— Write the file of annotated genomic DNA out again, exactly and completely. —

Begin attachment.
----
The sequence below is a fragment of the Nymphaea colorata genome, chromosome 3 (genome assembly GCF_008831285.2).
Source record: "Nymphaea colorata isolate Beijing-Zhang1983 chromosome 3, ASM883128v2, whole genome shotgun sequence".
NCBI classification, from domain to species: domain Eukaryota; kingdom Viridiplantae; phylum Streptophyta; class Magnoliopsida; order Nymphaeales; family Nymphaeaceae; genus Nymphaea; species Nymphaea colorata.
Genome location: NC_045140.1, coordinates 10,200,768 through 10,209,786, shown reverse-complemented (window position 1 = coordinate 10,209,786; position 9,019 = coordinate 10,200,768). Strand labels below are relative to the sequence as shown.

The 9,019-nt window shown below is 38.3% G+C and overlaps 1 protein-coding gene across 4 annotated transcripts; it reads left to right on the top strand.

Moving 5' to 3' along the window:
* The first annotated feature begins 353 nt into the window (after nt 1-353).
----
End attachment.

The sequence below is a fragment of the Nymphaea colorata genome, chromosome 3 (genome assembly GCF_008831285.2).
Source record: "Nymphaea colorata isolate Beijing-Zhang1983 chromosome 3, ASM883128v2, whole genome shotgun sequence".
NCBI classification, from domain to species: domain Eukaryota; kingdom Viridiplantae; phylum Streptophyta; class Magnoliopsida; order Nymphaeales; family Nymphaeaceae; genus Nymphaea; species Nymphaea colorata.
Genome location: NC_045140.1, coordinates 10,200,768 through 10,209,786, shown reverse-complemented (window position 1 = coordinate 10,209,786; position 9,019 = coordinate 10,200,768). Strand labels below are relative to the sequence as shown.

The 9,019-nt window shown below is 38.3% G+C and overlaps 1 protein-coding gene across 4 annotated transcripts; it reads left to right on the top strand.

Moving 5' to 3' along the window:
* The first annotated feature begins 353 nt into the window (after nt 1-353).